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Acid reflux

Acid reflux occurs when the sphincter between the esophagus and the stomach fails to close properly after food has entered the stomach, and the stomach contents come back up into the lower portion of the esophagus.  The hydrochloric acid from the stomach then irritates the esophagus, creating the burning sensation.  The lining of the stomach is designed for normal amounts of hydrochloric acid without being damaged– the esophagus is not.

Symptoms of reflux can include difficulty swallowing, burning, regurgitation, chronic cough or hoarseness, sore throat, bad breath, non-allergic asthma, or may feel like a heart attack.

So what prevents the sphincter from closing completely?  In some cases, the pressure of the stomach contents is too great, as in the cases of overeating.  Gravity also plays a role, and laying down immediately after eating can push the sphincter open.  There are also certain foods that some people find cause reflux, and these foods may be irritating to the esophagus or stomach.  The action of the sphincter is also dependent on the amount of acid it encounters.  Receptors at the sphincter sense how much acid there is and tell the sphincter to close or stay open.  Under conditions of high acid (low pH), the sphincter closes tightly to protect the esophagus.  If the stomach made NO acid at all (neutral pH), the sphincter would stay open, but there wouldn’t be an issue because there would be no acid to irritate the esophagus. 

But what about situations where there’s not enough acid to stimulate the sphincter to close, but just enough to still irritate the esophagus?  That’s exactly what’s happening in a person who experiences reflux– there’s enough acid to irritate and burn, but nor enough to close the sphincter.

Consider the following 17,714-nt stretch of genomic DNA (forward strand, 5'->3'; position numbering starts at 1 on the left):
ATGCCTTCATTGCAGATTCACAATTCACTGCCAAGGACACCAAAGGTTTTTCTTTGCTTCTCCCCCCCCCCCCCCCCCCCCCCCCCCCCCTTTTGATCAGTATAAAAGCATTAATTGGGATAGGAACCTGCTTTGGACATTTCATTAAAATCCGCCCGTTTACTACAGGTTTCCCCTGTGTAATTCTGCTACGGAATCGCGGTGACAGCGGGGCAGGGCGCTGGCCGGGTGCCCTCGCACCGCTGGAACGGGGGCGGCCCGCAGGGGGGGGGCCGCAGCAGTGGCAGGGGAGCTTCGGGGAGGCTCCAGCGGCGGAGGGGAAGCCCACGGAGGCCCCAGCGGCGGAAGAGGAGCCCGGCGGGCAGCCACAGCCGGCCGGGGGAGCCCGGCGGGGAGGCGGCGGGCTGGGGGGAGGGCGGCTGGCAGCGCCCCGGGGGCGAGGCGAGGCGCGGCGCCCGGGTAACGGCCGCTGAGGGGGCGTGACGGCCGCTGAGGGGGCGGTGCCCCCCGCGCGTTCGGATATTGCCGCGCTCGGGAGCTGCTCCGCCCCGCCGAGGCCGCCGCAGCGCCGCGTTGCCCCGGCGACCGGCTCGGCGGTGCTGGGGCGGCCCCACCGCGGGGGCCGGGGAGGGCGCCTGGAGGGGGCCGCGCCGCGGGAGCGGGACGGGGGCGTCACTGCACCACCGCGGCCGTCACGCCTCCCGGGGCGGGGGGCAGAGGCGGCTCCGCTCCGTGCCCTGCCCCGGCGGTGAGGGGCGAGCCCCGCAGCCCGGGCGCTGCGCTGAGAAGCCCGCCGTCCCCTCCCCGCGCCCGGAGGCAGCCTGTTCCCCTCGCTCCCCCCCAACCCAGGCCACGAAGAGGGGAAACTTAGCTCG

Many of the current treatments for reflux use medications that block acid production or neutralize acid (antacids).  These treatments assume that the problem is one of too much acid, rather than too little.  True overproduction of hydrochloric acid can occur but is associated with a fairly rare cancer that overstimulates the acid-producing cells in the stomach.  Many people also think of ulcers being due to high acid levels, but the common causes of ulcers (stress, Helicobacter pylori infection, and nonsteroidal anti-inflammatories) damage the protective lining in the stomach rather than increase the acid levels.

Acid production often decreases naturally with age, but also with stress, eating easily digestable or highly processed foods, or irregular eating patterns.  All of these factors will increase the risk of reflux, as well as decrease the nutrition obtained from your food.  Proteins and several key vitamins and minerals can only be digested or absorbed in a highly acidic environment, and people who take acid blockers over long periods of time or produce low levels of acid can put themselves at risk for malnutrition, regardless of what they area actually eating.  If your stomach can’t break it down, it won’t get absorbed!

Reflux also has some serious complications, including esophagitis (inflammation of the esophagus), and esophageal ulcer, or stricture, which can cause significant pain, bleeding, and difficulty swallowing.  Esophagitis can also lead to Barret’s metaplasia, a type of esphogeal cancer.

Treatments for mild reflux include apple cider vinegar before meals, a simple diet avoiding food sensitivities, avoiding tight clothing, drinking enough water between meals, weight loss, avoiding alcohol, tobacco, and high fat meals, eating at least 3 hours before bed, and seeing what may be “eating you up”.

 

© Kimberly Hindman, 2006

 

 

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